Explore Firm Gosling, Bennet Gosling and more!

Explore related topics

On this ring, the inside band is inscribed Sr. Fras. Gosling Kt. Ald. Ob. 29 Dec 1768 Aet 49. This would stand for Sir Francis Gosling Knight and Alderman of the City of London. A Maker City of London Banker, sign of the three squirrels in Fleet Street, London, head of the Banking firm Gosling & Bennet, Gosling, Bennett, and Gosling, Gosling & co etc. Now Part of Barclays Bank.

On this ring, the inside band is inscribed Sr. Fras. Gosling Kt. Ald. Ob. 29 Dec 1768 Aet 49. This would stand for Sir Francis Gosling Knight and Alderman of the City of London. A Maker City of London Banker, sign of the three squirrels in Fleet Street, London, head of the Banking firm Gosling & Bennet, Gosling, Bennett, and Gosling, Gosling & co etc. Now Part of Barclays Bank.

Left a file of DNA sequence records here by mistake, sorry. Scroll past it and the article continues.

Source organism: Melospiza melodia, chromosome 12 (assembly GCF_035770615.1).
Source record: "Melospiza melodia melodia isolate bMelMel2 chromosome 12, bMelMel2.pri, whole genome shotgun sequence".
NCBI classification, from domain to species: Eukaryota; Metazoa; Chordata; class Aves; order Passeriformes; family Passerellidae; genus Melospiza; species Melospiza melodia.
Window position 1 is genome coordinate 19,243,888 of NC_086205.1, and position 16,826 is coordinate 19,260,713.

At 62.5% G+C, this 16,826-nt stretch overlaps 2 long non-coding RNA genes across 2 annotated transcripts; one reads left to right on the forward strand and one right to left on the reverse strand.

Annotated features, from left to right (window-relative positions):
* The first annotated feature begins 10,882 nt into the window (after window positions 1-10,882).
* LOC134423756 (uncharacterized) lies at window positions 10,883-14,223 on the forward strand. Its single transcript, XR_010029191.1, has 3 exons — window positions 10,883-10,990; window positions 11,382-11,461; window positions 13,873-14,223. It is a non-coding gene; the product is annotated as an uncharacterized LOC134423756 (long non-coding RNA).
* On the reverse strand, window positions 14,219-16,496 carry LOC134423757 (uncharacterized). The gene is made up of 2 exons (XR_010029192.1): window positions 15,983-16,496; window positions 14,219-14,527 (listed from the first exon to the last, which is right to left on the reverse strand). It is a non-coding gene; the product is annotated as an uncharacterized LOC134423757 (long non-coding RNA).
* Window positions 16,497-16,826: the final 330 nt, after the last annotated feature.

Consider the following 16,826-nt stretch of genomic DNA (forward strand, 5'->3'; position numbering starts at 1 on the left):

This is a substantial medieval silver-gilt finger ring, dating to the period of the Crusades of the 12th - 13th centuries A.D. The ring is stirrup shaped, set with a natural cabochon garnet gemstone. The ring retains traces of the original mercurial gold gilding inside the band and around the bezel. It is a large and robust example, designed for a man to wear. This ring would have been made during period of the Crusades, either worn by a knight, noble or member of the Church. The ring came…

This is a substantial medieval silver-gilt finger ring, dating to the period of the Crusades of the 12th - 13th centuries A.D. The ring is stirrup shaped, set with a natural cabochon garnet gemstone. The ring retains traces of the original mercurial gold gilding inside the band and around the bezel. It is a large and robust example, designed for a man to wear. This ring would have been made during period of the Crusades, either worn by a knight, noble or member of the Church. The ring came…